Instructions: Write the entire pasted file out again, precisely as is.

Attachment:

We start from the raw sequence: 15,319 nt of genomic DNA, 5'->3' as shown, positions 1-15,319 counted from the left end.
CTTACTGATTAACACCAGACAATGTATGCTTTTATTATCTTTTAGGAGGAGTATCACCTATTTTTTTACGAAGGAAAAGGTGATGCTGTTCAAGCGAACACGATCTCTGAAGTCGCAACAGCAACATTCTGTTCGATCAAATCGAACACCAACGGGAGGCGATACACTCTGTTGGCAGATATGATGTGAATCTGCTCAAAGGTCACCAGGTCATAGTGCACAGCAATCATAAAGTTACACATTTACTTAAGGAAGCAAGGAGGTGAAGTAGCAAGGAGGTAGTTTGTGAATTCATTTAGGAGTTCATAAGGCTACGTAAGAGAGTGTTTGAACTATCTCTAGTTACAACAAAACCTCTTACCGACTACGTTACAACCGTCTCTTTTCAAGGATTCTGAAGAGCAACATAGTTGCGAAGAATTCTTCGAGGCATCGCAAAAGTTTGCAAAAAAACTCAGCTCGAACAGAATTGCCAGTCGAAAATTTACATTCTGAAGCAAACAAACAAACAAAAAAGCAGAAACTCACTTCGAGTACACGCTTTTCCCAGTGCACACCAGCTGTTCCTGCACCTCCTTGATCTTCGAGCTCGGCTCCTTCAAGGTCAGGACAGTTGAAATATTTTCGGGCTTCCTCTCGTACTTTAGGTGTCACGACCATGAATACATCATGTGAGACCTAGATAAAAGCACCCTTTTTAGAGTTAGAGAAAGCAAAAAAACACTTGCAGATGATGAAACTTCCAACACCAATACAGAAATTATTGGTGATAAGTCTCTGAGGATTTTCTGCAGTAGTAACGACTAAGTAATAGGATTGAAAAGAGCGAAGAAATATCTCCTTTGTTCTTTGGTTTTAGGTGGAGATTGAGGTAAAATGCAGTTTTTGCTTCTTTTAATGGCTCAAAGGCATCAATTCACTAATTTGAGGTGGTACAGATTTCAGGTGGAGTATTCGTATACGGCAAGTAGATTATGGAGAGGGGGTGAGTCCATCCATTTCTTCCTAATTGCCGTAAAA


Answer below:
We start from the raw sequence: 15,319 nt of genomic DNA, 5'->3' as shown, positions 1-15,319 counted from the left end.
CTTACTGATTAACACCAGACAATGTATGCTTTTATTATCTTTTAGGAGGAGTATCACCTATTTTTTTACGAAGGAAAAGGTGATGCTGTTCAAGCGAACACGATCTCTGAAGTCGCAACAGCAACATTCTGTTCGATCAAATCGAACACCAACGGGAGGCGATACACTCTGTTGGCAGATATGATGTGAATCTGCTCAAAGGTCACCAGGTCATAGTGCACAGCAATCATAAAGTTACACATTTACTTAAGGAAGCAAGGAGGTGAAGTAGCAAGGAGGTAGTTTGTGAATTCATTTAGGAGTTCATAAGGCTACGTAAGAGAGTGTTTGAACTATCTCTAGTTACAACAAAACCTCTTACCGACTACGTTACAACCGTCTCTTTTCAAGGATTCTGAAGAGCAACATAGTTGCGAAGAATTCTTCGAGGCATCGCAAAAGTTTGCAAAAAAACTCAGCTCGAACAGAATTGCCAGTCGAAAATTTACATTCTGAAGCAAACAAACAAACAAAAAAGCAGAAACTCACTTCGAGTACACGCTTTTCCCAGTGCACACCAGCTGTTCCTGCACCTCCTTGATCTTCGAGCTCGGCTCCTTCAAGGTCAGGACAGTTGAAATATTTTCGGGCTTCCTCTCGTACTTTAGGTGTCACGACCATGAATACATCATGTGAGACCTAGATAAAAGCACCCTTTTTAGAGTTAGAGAAAGCAAAAAAACACTTGCAGATGATGAAACTTCCAACACCAATACAGAAATTATTGGTGATAAGTCTCTGAGGATTTTCTGCAGTAGTAACGACTAAGTAATAGGATTGAAAAGAGCGAAGAAATATCTCCTTTGTTCTTTGGTTTTAGGTGGAGATTGAGGTAAAATGCAGTTTTTGCTTCTTTTAATGGCTCAAAGGCATCAATTCACTAATTTGAGGTGGTACAGATTTCAGGTGGAGTATTCGTATACGGCAAGTAGATTATGGAGAGGGGGTGAGTCCATCCATTTCTTCCTAATTGCCGTAAAA